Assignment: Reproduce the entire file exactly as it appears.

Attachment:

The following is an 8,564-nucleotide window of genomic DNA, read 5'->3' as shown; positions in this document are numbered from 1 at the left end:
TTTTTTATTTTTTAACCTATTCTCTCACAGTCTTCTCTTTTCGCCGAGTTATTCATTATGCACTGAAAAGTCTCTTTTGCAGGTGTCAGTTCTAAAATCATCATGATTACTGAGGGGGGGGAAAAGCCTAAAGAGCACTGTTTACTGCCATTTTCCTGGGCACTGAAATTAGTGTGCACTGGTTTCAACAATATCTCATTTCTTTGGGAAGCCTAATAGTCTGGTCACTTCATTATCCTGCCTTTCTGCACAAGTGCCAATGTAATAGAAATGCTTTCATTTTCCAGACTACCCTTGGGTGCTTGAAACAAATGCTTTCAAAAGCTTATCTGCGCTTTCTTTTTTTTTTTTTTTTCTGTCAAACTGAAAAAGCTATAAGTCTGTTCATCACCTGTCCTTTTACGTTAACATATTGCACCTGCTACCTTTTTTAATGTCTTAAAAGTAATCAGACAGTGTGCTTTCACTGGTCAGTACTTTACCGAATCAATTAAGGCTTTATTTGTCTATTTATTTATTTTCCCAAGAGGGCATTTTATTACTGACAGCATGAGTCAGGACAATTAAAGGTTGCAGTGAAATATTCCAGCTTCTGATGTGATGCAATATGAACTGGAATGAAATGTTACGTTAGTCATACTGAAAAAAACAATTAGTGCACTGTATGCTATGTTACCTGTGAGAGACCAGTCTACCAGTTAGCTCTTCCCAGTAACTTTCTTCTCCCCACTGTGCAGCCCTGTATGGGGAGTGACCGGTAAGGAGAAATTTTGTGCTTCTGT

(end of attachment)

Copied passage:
The following is an 8,564-nucleotide window of genomic DNA, read 5'->3' as shown; positions in this document are numbered from 1 at the left end:
TTTTTTATTTTTTAACCTATTCTCTCACAGTCTTCTCTTTTCGCCGAGTTATTCATTATGCACTGAAAAGTCTCTTTTGCAGGTGTCAGTTCTAAAATCATCATGATTACTGAGGGGGGGGAAAAGCCTAAAGAGCACTGTTTACTGCCATTTTCCTGGGCACTGAAATTAGTGTGCACTGGTTTCAACAATATCTCATTTCTTTGGGAAGCCTAATAGTCTGGTCACTTCATTATCCTGCCTTTCTGCACAAGTGCCAATGTAATAGAAATGCTTTCATTTTCCAGACTACCCTTGGGTGCTTGAAACAAATGCTTTCAAAAGCTTATCTGCGCTTTCTTTTTTTTTTTTTTTTCTGTCAAACTGAAAAAGCTATAAGTCTGTTCATCACCTGTCCTTTTACGTTAACATATTGCACCTGCTACCTTTTTTAATGTCTTAAAAGTAATCAGACAGTGTGCTTTCACTGGTCAGTACTTTACCGAATCAATTAAGGCTTTATTTGTCTATTTATTTATTTTCCCAAGAGGGCATTTTATTACTGACAGCATGAGTCAGGACAATTAAAGGTTGCAGTGAAATATTCCAGCTTCTGATGTGATGCAATATGAACTGGAATGAAATGTTACGTTAGTCATACTGAAAAAAACAATTAGTGCACTGTATGCTATGTTACCTGTGAGAGACCAGTCTACCAGTTAGCTCTTCCCAGTAACTTTCTTCTCCCCACTGTGCAGCCCTGTATGGGGAGTGACCGGTAAGGAGAAATTTTGTGCTTCTGT